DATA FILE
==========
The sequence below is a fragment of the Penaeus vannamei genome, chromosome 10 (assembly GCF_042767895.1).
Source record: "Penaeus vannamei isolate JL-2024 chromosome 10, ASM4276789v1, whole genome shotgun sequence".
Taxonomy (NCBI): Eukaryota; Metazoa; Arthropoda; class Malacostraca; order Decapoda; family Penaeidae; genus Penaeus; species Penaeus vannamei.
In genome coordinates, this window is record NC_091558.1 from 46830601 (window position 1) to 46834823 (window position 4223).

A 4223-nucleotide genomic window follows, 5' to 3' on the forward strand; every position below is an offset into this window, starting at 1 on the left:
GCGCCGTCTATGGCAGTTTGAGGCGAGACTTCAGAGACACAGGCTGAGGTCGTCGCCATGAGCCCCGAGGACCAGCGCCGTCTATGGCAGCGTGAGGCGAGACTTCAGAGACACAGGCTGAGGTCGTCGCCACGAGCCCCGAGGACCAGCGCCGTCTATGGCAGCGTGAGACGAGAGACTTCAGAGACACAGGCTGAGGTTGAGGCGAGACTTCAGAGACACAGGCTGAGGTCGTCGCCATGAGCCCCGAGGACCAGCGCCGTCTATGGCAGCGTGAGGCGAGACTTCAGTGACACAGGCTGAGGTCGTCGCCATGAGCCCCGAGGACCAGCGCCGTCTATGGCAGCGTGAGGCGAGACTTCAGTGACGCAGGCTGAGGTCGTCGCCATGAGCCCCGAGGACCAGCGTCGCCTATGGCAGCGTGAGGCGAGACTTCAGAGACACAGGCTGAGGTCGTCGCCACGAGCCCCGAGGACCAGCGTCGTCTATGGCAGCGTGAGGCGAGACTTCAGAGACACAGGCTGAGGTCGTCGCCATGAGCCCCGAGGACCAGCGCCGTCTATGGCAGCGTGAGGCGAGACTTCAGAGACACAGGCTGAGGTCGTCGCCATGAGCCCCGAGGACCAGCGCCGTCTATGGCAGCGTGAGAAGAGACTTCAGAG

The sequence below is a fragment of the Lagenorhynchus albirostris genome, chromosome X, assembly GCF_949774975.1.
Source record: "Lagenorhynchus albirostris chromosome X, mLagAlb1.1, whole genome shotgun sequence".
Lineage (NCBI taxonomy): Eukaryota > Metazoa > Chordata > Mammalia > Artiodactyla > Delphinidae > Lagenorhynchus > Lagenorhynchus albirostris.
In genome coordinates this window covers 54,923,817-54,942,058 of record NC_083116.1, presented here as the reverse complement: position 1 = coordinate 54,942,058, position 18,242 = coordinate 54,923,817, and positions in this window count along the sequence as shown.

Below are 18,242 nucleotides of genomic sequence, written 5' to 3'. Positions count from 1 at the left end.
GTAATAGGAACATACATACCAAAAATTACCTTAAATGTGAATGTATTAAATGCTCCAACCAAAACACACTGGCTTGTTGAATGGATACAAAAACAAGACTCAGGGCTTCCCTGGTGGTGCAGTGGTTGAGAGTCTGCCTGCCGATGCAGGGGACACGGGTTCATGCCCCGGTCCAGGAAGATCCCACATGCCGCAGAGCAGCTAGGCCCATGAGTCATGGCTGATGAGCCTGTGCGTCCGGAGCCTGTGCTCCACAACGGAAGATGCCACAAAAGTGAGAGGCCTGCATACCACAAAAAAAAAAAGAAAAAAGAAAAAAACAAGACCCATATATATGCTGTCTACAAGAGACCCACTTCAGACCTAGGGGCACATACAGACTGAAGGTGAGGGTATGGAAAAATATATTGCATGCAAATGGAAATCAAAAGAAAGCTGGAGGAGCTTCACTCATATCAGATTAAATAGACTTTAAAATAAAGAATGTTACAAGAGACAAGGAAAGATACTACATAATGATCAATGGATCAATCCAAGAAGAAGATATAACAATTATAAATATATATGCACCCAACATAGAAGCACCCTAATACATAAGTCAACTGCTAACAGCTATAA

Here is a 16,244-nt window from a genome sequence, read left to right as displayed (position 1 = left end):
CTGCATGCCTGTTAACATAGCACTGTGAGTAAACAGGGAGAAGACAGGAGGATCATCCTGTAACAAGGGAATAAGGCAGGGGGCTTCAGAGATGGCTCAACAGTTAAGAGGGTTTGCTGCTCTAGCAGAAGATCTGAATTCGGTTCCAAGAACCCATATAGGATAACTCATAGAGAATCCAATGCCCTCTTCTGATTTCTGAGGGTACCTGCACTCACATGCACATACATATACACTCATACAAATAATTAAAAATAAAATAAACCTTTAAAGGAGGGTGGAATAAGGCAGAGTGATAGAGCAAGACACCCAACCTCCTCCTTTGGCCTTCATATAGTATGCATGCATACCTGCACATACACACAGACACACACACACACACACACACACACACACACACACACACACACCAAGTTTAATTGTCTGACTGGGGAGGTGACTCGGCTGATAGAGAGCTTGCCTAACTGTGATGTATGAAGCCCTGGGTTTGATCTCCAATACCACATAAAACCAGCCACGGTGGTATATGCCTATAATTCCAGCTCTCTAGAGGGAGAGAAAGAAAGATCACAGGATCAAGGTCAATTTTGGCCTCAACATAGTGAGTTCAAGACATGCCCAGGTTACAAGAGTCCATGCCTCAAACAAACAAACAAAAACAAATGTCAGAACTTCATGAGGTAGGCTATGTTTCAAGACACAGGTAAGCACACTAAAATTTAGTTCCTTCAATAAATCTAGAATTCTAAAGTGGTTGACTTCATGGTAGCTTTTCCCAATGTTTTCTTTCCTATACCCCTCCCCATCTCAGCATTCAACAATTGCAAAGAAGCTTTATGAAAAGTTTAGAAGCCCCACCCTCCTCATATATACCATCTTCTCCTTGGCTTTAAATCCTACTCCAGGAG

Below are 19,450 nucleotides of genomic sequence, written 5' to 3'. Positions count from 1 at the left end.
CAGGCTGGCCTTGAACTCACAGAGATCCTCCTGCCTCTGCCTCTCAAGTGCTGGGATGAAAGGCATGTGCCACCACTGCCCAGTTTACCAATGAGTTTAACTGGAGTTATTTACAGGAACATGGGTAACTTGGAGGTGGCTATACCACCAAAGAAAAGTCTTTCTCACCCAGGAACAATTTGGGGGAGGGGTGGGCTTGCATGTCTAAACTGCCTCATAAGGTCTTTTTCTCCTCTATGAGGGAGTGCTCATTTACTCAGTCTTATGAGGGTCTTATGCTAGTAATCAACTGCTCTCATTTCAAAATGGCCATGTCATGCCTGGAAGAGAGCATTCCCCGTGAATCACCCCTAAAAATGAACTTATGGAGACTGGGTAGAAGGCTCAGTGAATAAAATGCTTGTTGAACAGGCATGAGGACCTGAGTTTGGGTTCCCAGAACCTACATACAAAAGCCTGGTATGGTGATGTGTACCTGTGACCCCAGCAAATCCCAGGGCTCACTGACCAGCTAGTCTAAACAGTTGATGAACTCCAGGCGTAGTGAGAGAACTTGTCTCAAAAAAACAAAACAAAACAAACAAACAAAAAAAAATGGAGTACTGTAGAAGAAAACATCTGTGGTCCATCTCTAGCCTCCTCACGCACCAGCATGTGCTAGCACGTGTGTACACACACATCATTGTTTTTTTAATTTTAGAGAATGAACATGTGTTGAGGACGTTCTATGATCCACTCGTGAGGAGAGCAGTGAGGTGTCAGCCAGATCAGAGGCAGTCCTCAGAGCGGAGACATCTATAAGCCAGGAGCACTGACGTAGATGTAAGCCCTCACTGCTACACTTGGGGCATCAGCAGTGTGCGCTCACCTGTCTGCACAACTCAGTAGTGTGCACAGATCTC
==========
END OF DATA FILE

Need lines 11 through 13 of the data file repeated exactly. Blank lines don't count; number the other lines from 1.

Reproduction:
Below are 18,242 nucleotides of genomic sequence, written 5' to 3'. Positions count from 1 at the left end.
GTAATAGGAACATACATACCAAAAATTACCTTAAATGTGAATGTATTAAATGCTCCAACCAAAACACACTGGCTTGTTGAATGGATACAAAAACAAGACTCAGGGCTTCCCTGGTGGTGCAGTGGTTGAGAGTCTGCCTGCCGATGCAGGGGACACGGGTTCATGCCCCGGTCCAGGAAGATCCCACATGCCGCAGAGCAGCTAGGCCCATGAGTCATGGCTGATGAGCCTGTGCGTCCGGAGCCTGTGCTCCACAACGGAAGATGCCACAAAAGTGAGAGGCCTGCATACCACAAAAAAAAAAAGAAAAAAGAAAAAAACAAGACCCATATATATGCTGTCTACAAGAGACCCACTTCAGACCTAGGGGCACATACAGACTGAAGGTGAGGGTATGGAAAAATATATTGCATGCAAATGGAAATCAAAAGAAAGCTGGAGGAGCTTCACTCATATCAGATTAAATAGACTTTAAAATAAAGAATGTTACAAGAGACAAGGAAAGATACTACATAATGATCAATGGATCAATCCAAGAAGAAGATATAACAATTATAAATATATATGCACCCAACATAGAAGCACCCTAATACATAAGTCAACTGCTAACAGCTATAA

Here is a 16,244-nt window from a genome sequence, read left to right as displayed (position 1 = left end):